LEWISTON – Democrats hammered away Friday night at the Republican Party, saying the GOP has taken a sharp turn to the right that’s out of step with Maine people.

During the opening ceremonies of the Maine Democratic Convention, elected Democrats criticized the new Republican Party platform put in place by a Knox County group with ties to the tea party movement.

House Speaker Hannah Pingree, D-North Haven, talked about the importance of recognizing global warming and its effects on fishermen and others.

“It is not, as another party might call it, a myth,” she said.

She also spoke of a need for immigration reform, “not racism,” and the need for a Department of Education, which would be eliminated under the GOP platform.

U.S. Rep. Mike Michaud began his remarks with a similar theme.

“Watching the Maine Republican convention two weeks ago was like watching the movie ‘Thelma and Louise,’” he said. “The right wing hijacked the party platform and took it so far down the road they actually drove it off the cliff.”

U.S. Rep. Chellie Pingree said she was proud to vote for health care reform and for measures to help improve the economy. She, too, took aim at the GOP.

“It’s hard to believe the Republican Party of Maine — once moderate and thoughtful — would go so far to the right,” she said.

About 1,000 delegates are expected to attend this weekend’s Democratic convention, but far fewer attended the opening ceremonies Friday night at the Androscoggin Bank Colis?

A full house is expected today. The four Democrats who are running for governor will address the crowd, and Tim Kaine, chairman of the Democratic National Committee, is scheduled to give the keynote speech.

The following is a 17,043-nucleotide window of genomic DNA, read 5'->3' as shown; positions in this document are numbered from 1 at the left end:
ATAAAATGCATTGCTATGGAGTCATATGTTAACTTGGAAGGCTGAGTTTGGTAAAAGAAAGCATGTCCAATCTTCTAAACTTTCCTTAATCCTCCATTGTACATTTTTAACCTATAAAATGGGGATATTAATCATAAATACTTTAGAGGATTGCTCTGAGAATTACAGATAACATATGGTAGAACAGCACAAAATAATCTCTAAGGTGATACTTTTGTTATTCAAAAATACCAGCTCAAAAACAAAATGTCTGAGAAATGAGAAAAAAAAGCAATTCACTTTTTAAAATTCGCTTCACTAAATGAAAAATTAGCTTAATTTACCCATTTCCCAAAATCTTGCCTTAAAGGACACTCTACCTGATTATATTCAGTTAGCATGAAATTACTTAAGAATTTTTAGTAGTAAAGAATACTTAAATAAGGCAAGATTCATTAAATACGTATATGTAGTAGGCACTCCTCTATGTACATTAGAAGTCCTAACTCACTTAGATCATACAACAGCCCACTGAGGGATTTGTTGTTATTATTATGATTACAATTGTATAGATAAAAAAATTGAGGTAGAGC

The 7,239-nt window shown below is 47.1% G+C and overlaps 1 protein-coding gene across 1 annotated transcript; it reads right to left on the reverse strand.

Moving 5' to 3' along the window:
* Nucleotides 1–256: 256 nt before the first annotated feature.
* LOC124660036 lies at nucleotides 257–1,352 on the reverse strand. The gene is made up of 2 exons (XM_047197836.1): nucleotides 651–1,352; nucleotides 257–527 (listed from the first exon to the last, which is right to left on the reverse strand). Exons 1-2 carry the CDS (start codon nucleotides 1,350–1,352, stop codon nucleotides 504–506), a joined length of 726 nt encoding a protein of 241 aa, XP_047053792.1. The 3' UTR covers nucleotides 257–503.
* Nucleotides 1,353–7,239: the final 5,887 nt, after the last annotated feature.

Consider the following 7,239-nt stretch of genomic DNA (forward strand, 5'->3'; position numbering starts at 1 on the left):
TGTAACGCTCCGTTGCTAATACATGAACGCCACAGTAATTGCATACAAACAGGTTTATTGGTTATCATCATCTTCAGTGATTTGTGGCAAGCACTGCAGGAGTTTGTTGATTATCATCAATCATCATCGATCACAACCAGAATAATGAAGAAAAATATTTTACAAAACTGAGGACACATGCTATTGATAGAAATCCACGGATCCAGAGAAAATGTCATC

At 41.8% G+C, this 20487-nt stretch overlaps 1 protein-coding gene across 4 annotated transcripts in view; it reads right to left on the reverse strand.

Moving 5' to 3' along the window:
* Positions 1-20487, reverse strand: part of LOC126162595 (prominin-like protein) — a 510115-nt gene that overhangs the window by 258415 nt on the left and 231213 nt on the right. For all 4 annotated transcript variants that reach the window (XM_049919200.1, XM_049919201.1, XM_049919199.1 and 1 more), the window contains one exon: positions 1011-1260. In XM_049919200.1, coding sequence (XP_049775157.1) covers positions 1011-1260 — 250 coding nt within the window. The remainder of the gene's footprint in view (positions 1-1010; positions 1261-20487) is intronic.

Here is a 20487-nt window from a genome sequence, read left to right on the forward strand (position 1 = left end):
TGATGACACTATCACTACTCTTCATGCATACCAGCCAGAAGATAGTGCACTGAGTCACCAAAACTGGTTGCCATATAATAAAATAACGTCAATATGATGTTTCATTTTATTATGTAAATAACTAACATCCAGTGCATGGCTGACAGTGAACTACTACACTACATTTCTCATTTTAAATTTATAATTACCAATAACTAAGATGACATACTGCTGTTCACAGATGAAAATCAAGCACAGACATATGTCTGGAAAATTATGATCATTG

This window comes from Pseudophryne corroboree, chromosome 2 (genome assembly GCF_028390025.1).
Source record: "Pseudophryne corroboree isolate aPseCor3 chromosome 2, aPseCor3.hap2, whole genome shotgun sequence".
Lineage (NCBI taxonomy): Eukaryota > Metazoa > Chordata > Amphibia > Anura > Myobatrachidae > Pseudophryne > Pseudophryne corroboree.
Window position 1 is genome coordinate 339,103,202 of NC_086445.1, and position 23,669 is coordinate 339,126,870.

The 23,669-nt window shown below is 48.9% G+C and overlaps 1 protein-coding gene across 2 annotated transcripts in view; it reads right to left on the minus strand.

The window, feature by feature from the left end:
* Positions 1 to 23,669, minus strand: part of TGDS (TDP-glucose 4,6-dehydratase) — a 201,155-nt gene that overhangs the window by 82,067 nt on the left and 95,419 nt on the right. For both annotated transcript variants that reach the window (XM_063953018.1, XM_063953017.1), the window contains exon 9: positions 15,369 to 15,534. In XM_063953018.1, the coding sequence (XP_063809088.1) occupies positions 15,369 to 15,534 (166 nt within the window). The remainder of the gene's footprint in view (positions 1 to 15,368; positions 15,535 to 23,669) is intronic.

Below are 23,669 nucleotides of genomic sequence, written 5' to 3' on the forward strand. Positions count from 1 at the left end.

With just over two weeks until the June 8 primary elections, the gubernatorial candidates — Rosa Scarcelli, Senate President Elizabeth Mitchell, Steven Rowe and Patrick McGowan — are pushing hard to pick up momentum. They lined the streets leading to the convention center with hundreds of signs.

McGowan promised a coupon for a free Guinness stout to anyone who stopped by his booth.

In a less partisan vein, the convention paid tribute to Gov. John Baldacci, a Democrat whose second term will end in January.

Baldacci has served as an elected official for more than 30 years, starting at the city council level and moving up to the State House, Congress and then the Blaine House.

Praise for Baldacci came from a leader in the gay-rights movement, a university professor involved in wind projects, and a labor representative.

His son, Jack Baldacci, a student at the University of Maine, gave a rare speech about his father. Soft-spoken and shy, the younger Baldacci praised his dad for his service.

“He’s the hardest worker I’ve ever known,” he said.

John Baldacci said Democrats have shown they can balance budgets, pass tax reform and make health care accessible to more people.

He said the party will have to unify behind its nominee on the day after the primary.

“Whoever wins this primary will need all of our help,” he said.


MaineToday Media State House Reporter Susan Cover can be contacted at 620-7015 or at: [email protected]


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